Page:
Scalia’s assumptions are that .027% is an acceptable rate of innocent convictions because of contemporary exonerations is spurious because the rate is dependent on the emergence of technology that wasn’t present 10 years ago.  What of the innocent people who have been imprisoned prior to 1990, the approximate beginning of the advance of the internet?  Prior to 1990, there was less effective DNA technology and media was dominated by corporations.  As a result, there were fewer exonerations.  Had Scalia applied his same reasoning to exonerations known in 1990, the rate would have been substantially lower. And it would have been false.

I have long questioned the claimed statistics that say a rape happens ever x minutes.  The value for x varies over time and by the source.  There is a simple reason for this: most rapes go unreported.  Consequently, it is impossible to accurately derive a true rate of rapes in America.  However, it is interesting that, according to this Washington Post article, the rate of reported rapes has dropped from 2.8 rapes per 1,000 people to 0.4 per thousand people.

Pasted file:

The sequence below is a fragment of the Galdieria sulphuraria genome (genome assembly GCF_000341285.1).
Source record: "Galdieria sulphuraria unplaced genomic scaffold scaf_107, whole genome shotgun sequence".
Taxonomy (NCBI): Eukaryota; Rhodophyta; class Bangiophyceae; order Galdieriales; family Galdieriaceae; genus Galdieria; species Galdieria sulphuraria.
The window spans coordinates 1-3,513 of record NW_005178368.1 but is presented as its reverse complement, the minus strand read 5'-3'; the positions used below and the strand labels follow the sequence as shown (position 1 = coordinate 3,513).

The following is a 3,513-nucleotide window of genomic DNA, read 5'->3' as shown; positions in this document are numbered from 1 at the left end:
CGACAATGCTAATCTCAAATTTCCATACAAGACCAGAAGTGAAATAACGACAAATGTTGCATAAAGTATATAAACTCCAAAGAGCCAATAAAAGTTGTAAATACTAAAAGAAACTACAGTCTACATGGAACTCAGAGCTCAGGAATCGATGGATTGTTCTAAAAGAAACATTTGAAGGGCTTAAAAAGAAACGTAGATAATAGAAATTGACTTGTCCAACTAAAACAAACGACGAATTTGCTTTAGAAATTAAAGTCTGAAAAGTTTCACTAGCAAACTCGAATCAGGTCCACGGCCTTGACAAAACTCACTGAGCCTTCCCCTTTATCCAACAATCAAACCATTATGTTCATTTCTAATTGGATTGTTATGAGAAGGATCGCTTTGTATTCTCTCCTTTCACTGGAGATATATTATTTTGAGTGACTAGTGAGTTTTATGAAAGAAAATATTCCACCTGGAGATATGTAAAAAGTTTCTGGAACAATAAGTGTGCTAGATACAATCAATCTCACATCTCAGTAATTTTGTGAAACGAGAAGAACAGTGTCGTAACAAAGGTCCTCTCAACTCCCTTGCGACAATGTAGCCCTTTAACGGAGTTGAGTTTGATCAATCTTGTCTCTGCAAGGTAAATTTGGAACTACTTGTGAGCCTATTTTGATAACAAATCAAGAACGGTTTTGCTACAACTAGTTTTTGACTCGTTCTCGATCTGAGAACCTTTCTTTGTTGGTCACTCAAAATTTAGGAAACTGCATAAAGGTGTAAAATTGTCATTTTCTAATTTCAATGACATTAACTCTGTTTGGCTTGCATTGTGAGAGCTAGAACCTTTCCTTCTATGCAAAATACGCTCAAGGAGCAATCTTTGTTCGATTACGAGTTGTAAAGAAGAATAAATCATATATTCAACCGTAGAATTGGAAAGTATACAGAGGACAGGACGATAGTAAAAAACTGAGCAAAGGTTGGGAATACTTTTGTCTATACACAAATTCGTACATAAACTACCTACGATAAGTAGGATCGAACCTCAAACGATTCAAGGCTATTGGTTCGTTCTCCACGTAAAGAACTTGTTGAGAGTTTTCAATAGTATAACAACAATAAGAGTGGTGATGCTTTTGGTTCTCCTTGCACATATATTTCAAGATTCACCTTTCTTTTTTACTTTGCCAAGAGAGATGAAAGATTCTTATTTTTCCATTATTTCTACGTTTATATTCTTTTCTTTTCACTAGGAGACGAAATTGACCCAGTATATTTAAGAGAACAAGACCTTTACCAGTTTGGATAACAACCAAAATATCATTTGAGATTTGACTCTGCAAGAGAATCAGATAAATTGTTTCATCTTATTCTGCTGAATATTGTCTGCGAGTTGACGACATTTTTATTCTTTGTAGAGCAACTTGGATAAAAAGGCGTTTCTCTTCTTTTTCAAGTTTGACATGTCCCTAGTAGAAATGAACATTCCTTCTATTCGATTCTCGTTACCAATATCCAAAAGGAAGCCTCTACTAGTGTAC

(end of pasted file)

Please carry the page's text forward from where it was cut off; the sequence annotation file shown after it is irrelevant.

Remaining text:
My point here though is that it is impossible to get an accurate view of the rate of rapes in America as long as many of them are not reported.  Anyone who asserts a "1 rape every 6 minutes" rate is doing so for propaganda purposes because such a rate is mathematically unknowable.  It is simply based on an emotional assumption.

And this makes sense because 84.6% of all statistics are made up.

Like that one I just made up.

I used to lead bible studies at two maximum security prisons in Michigan.  What amazed me was the number of innocent people in prison.  A ridiculously small number of men had the integrity to admit that they had done the crime.  All the other "innocent" prisoners had bogus claims of being framed or that they didn’t do that particular crime.